Submarine - Richard Ayoade
I missed three films on my list of summer must sees and this was the one I was most bummed about. Ayoade's first directorial effort tells the story of a young boy trying to reconcile his parents marriage while dealing with his own budding sexuality. Manny wrote a great piece on this here, so I won't say much more until after I have finally seen it. Really looking forward to this one.
Scre4m - Wes Craven
The first Scream was probably the first horror movie I saw in the theater. I also saw it with my mom and was one of those movie we both walked away in love with. The sequels left something to be desired, with third falling completely into self parody. Scream was irreverent and its absurdly self aware teens (at the time) was completely new. Here Craven comes closest to capturing that magic as Williamson and Craven attack the idea of the remake. He pulls this metaphor throughout the movie as their is a dichotomy between the cast of the original series and the cast of this "new" series. Love the opening sequence, although it is a bit on the nose in terms of driving home some themes of the film. Still not as good as part one, but my second favorite of the series. The twist at the end? Cmon we've been trained to guess at this for years, so yah I got it right.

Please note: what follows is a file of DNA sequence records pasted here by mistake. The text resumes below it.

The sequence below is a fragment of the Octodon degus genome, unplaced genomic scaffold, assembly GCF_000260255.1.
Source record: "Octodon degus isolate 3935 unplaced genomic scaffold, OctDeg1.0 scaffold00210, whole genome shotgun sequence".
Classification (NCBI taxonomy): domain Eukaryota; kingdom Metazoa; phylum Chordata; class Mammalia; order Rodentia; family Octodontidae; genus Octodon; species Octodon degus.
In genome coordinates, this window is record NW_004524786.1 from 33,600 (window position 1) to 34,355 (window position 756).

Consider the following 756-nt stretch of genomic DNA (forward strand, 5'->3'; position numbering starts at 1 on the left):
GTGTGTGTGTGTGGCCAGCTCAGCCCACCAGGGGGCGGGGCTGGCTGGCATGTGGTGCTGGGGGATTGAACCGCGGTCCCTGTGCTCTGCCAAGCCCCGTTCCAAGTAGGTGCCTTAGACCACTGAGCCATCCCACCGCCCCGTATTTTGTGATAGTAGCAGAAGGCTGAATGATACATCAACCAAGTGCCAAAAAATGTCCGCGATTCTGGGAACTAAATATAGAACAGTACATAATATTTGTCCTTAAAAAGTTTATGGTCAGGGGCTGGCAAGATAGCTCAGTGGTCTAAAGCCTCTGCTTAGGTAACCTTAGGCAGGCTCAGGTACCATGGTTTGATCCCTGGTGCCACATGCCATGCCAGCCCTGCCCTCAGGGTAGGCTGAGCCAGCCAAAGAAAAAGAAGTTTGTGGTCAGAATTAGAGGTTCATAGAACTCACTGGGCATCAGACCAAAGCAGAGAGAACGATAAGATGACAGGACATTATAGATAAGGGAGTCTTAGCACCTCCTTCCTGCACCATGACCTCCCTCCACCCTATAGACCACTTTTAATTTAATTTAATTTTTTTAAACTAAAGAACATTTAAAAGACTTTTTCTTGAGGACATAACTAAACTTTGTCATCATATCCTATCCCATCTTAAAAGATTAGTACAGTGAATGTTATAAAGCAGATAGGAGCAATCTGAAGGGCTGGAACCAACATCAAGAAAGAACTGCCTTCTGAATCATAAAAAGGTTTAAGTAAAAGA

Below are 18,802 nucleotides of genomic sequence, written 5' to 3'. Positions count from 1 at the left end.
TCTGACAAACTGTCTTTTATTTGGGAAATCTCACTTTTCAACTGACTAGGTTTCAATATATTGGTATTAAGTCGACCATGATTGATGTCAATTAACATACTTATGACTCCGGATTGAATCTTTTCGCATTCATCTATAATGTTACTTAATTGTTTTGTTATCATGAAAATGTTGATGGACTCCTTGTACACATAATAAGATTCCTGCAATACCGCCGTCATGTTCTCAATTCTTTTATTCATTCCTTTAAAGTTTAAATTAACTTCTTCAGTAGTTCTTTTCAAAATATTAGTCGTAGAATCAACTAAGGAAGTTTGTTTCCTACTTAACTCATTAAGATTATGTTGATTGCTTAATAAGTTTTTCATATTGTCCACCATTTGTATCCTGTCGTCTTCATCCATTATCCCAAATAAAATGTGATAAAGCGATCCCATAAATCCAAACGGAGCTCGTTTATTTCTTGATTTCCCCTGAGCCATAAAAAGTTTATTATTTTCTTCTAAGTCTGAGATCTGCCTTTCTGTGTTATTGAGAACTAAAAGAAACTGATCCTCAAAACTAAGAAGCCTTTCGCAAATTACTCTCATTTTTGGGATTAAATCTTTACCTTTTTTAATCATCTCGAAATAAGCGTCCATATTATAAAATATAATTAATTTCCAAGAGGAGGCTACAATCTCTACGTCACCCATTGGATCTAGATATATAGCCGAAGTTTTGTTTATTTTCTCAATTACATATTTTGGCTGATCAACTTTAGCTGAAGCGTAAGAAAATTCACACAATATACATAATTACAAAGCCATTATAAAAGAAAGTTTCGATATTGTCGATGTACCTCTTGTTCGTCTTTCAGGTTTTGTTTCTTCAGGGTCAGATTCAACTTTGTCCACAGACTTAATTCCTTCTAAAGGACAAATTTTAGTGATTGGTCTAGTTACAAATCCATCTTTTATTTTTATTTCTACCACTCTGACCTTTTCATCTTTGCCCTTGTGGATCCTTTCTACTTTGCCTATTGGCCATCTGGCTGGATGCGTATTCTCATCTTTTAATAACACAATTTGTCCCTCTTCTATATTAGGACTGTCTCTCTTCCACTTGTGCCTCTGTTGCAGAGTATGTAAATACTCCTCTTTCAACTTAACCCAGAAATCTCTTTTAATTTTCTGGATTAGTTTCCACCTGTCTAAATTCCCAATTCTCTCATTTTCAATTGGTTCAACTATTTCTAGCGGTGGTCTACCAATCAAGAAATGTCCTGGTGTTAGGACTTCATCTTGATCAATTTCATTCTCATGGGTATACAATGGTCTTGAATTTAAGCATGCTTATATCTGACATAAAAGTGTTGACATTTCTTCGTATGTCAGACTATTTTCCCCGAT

The Lion King - Rob Minkoff
Lion King on Blu ray? I'm there. The last of Disney's modern classics comes to us in high def in a gorgeous box set with all of its sub par sequels. Doesn't matter, The Lion King is a great film and I can't wait to show this to my little animal lover.
Salo: or 120 days of Sodom - Pier Paolo Pasolini
Pasolini adapts De Sade's tale of depravity and tortue and tranplants the story to fascist Italy. This is softcore porn, and fecal matter, and torture, and horrific characters. It also is mind numbingly brilliant. The images and the subject matter make for difficult viewing but Pasolini takes us on a journey into hell and shows the absolute evil and darkness and corruption that humanity is capable of. Criticizing the clergy, the government, the military, and the aristocracy no one is safe in Pasolini's depraved tale of the most horrific time at a country estate. Not for the faint of heart, but a true cinematic masterpiece.
One last thought - I don't see this as the second coming of cinematic deities but it's a decent flick. It'd be hard to argue against its cultural significance, but please stop saying non linear storytelling is ,tarantinoesque." He absolutely did not invent that.